H: Absolutely. Improving plant breeding by maximizing desirable traits for environmental resilience has been around for as long as anyone can remember. The traits often include resistance to pests or diseases, or environmental tolerance, or plant yield. If crops can be bred to withstand extreme weather conditions like droughts, you can be sure there’s potential to breed better plants that can withstand even harsher environments.
A: What kinds of crops could we be talking about?
H: Most of the crops grown using hydroponics, aeroponics or in vertical farming are leafy greens, berries and fruits, tomatoes, things along those lines. That’s what we’d have to start with.
The goal is that we’d be able to grow all kinds of crops and foods. We’re still far away from that. It would also depend on the dietary needs of people in the Martian environment.
A: This is speculative, but what do you think about terraforming Mars — engineering the climate and atmosphere to create a more hospitable planet for humans, not just plants?
H: Earth and Mars have very few similarities — vastly different atmospheric pressures, natural resources, and surface temperatures. So I don’t know when the technology will exist to make terraforming another planet even remotely feasible. NASA has explored the idea — there are old press releases on their website where they toy with the idea of releasing CO2 gases trapped on Mars’ surface to thicken the atmosphere and warm the planet or redirecting comets and asteroids to hit Mars, which would import volatiles like minerals and other raw materials to transform the planet’s surface. But with current technology, the concept is still just science fiction.
A: How will greater efficiencies and production in vertical farming come about?
H: As a first step, more power-efficient and cheaper lighting systems and more sophisticated devices that can better control resource management and reduce the need for labor.
Before that, more time and energy needs to be invested in R&D for biology and plant physiology in the framework of vertical farming. We don’t necessarily understand optimal cultivation conditions within a vertical farming setting, or crop breeding techniques for aeroponic or hydroponic systems. We have a strong understanding of root development architecture in a traditional farming environment with soil and normal variable conditions on Earth, but these studies have been necessarily adapted or updated for vertical farming frameworks.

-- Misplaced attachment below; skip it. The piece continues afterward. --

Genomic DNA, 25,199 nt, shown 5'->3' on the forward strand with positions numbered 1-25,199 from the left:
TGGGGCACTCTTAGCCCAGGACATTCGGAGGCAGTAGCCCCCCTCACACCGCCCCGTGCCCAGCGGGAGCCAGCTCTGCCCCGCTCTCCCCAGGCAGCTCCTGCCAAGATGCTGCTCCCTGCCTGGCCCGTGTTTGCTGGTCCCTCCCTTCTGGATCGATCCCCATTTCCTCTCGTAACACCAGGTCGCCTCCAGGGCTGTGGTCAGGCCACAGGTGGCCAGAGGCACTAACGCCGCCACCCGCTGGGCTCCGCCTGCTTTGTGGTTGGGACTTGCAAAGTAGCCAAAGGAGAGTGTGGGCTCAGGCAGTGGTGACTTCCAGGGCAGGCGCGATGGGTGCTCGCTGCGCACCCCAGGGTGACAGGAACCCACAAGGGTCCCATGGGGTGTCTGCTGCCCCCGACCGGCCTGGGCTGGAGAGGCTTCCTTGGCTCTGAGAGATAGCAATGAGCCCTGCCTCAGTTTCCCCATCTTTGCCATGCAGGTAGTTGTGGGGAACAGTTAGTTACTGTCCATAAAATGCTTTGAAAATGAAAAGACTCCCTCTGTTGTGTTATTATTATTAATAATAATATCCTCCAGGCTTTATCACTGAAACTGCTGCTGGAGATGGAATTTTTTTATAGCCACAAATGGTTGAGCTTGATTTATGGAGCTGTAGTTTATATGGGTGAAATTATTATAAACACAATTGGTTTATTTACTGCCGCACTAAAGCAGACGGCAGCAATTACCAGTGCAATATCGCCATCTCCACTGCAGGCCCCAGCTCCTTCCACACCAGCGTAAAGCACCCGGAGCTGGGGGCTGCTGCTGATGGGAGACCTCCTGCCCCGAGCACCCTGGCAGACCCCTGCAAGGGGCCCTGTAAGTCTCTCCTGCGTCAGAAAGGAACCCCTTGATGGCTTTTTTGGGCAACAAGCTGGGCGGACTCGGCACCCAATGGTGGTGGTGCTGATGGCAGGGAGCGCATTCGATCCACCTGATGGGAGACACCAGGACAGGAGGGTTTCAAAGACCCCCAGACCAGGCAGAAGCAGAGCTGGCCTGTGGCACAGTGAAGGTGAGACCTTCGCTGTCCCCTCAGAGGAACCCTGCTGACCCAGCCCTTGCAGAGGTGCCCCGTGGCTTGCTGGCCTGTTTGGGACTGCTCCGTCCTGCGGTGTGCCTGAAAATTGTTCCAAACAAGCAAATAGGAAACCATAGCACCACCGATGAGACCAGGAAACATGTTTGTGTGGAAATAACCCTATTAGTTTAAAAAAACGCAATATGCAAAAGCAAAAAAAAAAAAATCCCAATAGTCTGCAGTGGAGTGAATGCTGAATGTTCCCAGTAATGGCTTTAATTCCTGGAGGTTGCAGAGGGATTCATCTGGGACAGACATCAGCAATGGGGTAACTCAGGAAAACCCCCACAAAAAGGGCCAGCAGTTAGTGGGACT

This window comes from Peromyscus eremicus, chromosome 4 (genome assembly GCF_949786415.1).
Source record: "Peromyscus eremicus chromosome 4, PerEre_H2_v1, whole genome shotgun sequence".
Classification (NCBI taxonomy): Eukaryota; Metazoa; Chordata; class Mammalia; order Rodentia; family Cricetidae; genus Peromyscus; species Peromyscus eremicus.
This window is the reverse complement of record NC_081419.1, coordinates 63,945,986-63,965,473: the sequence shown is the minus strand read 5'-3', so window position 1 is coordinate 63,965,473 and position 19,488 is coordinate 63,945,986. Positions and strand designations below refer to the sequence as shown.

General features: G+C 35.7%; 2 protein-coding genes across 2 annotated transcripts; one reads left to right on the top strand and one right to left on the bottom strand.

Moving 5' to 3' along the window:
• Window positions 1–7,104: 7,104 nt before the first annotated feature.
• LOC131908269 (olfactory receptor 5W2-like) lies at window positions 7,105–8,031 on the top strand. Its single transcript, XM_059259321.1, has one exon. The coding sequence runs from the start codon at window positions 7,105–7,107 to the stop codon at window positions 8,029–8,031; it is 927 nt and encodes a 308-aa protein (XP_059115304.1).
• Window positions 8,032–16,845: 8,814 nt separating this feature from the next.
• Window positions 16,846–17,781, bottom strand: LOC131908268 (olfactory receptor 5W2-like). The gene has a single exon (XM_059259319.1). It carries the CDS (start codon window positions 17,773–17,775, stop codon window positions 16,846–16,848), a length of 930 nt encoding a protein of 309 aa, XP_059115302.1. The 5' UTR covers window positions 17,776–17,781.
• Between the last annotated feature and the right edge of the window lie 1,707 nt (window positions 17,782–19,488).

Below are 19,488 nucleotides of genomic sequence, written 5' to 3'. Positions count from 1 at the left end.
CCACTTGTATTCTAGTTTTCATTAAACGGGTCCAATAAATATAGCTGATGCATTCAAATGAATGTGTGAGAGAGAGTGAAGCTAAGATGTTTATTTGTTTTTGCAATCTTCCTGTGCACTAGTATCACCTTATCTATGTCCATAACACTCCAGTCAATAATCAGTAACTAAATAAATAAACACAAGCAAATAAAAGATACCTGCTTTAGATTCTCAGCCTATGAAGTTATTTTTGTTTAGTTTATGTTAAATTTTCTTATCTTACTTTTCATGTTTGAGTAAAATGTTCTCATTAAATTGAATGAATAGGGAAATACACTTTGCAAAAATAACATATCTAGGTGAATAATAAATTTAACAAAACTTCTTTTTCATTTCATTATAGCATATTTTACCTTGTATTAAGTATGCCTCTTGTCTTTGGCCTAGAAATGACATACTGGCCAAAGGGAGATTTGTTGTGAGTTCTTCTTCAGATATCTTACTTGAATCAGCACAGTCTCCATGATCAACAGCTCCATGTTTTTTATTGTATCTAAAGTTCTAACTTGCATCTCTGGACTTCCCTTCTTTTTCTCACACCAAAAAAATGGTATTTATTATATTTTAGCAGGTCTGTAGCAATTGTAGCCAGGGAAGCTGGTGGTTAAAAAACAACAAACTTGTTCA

A: Getting down to brass tacks — how are we going to establish a good enough method of recycling water, such that we won’t need to keep flying it to Mars?
H: NASA already has a water recycling program for their astronauts and facilities to electrochemically filter out contaminants and turn it back to clean water. This same technology or something similar could likely be adapted to Mars for a more immediate solution. There are also water sources on Mars — albeit mostly polar ice caps. Accessing and filtering those water sources could also help.
A: Could research into farming on Mars and non-livestock methods of producing protein also help us find solutions for some of the food production and environmental challenges we’re currently facing here on Earth?
H: Farming on Mars is unlikely to change anything about how we produce food on Earth. In fact, it’s likely the opposite — food production needs and systems on Earth will likely inform how we think about food production on other planets instead. Vertical farming and alternative proteins were developed to help address the environmental and resource constraints we’re facing here on Earth. There’s a ton of really interesting innovation happening around prolonging shelf life and other areas that address critical issues like food waste, labor constraints, greenhouse gas emissions and food safety.
A: Hypothetically speaking, what’s the timeline for a project like this? Could we expect to see agriculture on Mars — in whatever form it might take — in our lifetimes?
H: That might be challenging. Fifty years is probably a bit of a moonshot. I’d say closer to 100, maybe even a bit more. When Elon Musk develops a SpaceX starship that’s able to make a trip to Mars and back, that’s when we are going to really, really have to have some kind of solution in place for food and production. You’re not going to go to Mars and stick around for just a few days.
(Quotes were edited for space and clarity without altering meaning.)